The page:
The space in the above photo is one of my favorite spots in the Conservatory.  If you look at the photo archives in the DuPont house, you can see that the DuPonts would drain this space and set up tables and chairs and entertain hundreds of people at one sit-down dinner.  When the space wasn't needed for entertaining, it could be flooded to provide an incredible mirror effect.

You would think a pomegranate bonsai would grow fruit proportional to the rest of the tree? Guess not.

Rose House from the inside ...
... and from the outside.
I'm sure that this won't be the last of my Christmas lights shots. It's still November for cryin out loud.

This long weekend has been so exhausting in such a good way.  Friday night was crazy--a lot of the people who I was hoping to see at our reunion actually came.  Two of these people were friends from sixth grade, Audrey and Melinda (yup, they're twins).  I ate lunch with them everyday in middle school, and I was always lucky and was scheduled in at least one of their lunch periods throughout high school.  And then college came and I literally never saw them again until the 5-year reunion and now the 10-year reunion.  I don't plan on going to another reunion again, so hopefully we won't totally lose touch again.

I was also really happy to see my friend Jackie, who has always affectionately referred to me as "Pants." I used to know the story of how I got that nickname, but I don't remember anymore.  Jackie and I had completely identical schedules for three years.  I spent all day, everyday hanging around with her.  I knew I would have trouble keeping in touch with Jackie after we graduated, and sure enough I totally lost track of her.  I've always worried about Jackie--I don't know why "worry" is right word there, but it is.  Every November 2, I would always just take a second to say to nobody in particular, "I don't know where in the world you are Jackie, but Pants is wishing you a happy birthday today."  It turns out that Jackie joined the Navy after high school, so she literally was all over the world on those ten birthdays.  Now she's back in this area for good, so maybe I'll bump into her more often.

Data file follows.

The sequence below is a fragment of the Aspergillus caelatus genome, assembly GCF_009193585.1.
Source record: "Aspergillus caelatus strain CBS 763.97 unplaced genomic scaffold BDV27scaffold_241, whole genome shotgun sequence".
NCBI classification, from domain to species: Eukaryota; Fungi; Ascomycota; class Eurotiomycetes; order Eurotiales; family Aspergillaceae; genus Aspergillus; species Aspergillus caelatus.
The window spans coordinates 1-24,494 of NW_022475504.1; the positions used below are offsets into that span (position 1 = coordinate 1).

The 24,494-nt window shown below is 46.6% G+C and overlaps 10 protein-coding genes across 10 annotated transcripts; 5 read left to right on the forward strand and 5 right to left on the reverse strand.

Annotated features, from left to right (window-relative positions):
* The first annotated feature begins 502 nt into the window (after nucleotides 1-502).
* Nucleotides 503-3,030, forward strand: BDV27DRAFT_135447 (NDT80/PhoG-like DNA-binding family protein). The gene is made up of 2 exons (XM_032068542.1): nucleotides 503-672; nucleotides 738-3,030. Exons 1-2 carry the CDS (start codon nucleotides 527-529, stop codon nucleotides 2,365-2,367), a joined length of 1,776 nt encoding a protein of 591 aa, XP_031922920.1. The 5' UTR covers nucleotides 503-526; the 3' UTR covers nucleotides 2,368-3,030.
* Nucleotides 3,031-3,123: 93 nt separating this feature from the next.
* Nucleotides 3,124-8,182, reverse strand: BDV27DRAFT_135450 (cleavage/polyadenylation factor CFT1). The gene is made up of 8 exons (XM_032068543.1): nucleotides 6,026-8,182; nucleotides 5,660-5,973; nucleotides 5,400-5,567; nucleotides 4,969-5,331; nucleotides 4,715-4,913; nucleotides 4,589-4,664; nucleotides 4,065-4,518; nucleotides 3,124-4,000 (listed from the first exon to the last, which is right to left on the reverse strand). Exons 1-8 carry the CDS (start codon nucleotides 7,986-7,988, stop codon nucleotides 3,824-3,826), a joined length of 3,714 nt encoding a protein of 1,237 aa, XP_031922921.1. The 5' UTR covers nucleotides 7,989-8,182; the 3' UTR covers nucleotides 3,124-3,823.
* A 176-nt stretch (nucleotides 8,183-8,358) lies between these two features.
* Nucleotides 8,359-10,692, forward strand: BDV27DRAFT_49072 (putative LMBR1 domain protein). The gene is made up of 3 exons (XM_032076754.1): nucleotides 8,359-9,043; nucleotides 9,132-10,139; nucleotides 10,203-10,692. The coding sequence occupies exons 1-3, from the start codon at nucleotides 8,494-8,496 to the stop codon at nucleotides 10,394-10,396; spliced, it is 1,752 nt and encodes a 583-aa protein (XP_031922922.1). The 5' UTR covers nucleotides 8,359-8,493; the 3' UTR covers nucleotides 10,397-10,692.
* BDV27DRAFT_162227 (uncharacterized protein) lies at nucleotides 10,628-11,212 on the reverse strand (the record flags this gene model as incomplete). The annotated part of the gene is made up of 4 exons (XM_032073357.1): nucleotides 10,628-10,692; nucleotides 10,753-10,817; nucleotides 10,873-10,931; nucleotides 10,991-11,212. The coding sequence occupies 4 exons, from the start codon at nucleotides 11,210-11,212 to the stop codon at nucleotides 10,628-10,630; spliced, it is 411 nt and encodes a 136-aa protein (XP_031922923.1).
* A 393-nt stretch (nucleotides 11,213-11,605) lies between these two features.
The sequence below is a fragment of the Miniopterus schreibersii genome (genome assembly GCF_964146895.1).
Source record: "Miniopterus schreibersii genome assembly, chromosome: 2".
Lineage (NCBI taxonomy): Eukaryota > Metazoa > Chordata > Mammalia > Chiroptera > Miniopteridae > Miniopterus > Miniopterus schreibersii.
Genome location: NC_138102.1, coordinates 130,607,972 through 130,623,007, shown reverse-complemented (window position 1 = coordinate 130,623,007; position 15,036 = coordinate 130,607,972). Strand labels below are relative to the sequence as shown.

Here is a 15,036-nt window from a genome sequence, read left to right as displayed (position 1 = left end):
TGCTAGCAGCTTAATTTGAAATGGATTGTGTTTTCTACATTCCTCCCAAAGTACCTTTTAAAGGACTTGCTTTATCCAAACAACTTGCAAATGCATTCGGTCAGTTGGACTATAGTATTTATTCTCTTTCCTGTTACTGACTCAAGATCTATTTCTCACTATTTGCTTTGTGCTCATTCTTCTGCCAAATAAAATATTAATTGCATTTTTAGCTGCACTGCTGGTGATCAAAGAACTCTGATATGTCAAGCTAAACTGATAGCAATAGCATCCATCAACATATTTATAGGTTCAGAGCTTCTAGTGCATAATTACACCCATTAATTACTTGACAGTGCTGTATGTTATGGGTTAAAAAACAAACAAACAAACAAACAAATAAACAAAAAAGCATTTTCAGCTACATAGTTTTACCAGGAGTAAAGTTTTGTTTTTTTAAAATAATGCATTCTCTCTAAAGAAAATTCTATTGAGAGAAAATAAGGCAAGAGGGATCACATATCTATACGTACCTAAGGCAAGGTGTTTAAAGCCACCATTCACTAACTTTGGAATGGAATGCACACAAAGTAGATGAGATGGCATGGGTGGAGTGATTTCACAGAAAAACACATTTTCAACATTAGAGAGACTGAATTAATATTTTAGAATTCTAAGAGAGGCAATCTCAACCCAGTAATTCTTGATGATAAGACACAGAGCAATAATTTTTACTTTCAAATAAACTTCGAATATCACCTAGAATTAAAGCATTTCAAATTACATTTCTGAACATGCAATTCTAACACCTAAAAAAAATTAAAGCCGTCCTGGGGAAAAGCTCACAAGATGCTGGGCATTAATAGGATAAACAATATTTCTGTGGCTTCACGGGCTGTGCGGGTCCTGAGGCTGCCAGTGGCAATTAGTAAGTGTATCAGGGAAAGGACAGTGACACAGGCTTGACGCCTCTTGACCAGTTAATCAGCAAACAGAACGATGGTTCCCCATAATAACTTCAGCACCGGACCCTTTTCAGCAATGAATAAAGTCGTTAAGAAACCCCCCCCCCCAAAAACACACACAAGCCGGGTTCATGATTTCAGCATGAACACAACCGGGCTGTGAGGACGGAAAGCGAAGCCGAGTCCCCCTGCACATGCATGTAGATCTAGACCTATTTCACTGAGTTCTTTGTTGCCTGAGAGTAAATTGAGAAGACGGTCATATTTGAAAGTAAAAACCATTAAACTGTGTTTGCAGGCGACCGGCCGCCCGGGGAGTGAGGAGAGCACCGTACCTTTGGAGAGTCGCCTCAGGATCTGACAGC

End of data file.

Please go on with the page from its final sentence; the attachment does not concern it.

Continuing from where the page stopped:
Ron and I finished the night at Iron Hill with my best friend, Ama, and our other friend, Ben (also my junior prom date).  I think we managed to walk in the front door around 2am.  I didn't wake up until 10am the next morning, and I never felt awake at all on Saturday.  I'm old, I guess?

Thus begins another week at school.  How is it freakin possible that I have two weeks left to the semester? Three, if you count exams.  This is totally ridiculous, because this was the first day of school, and that feels like last Tuesday. And so returns the angst of "How do I slow things down it goes too fast and I can't keep up someone please help."


Cat Lady, Esq. said...

Sorry the gingerbread man's smiling face takes away from the chandelier.

Jo Harper said...

I know, right? I meant to circle back around to take a shot from a different angle, but it never happened. Why do they have that dumb stuff on the walls? It totally ruins the whole effect of the room!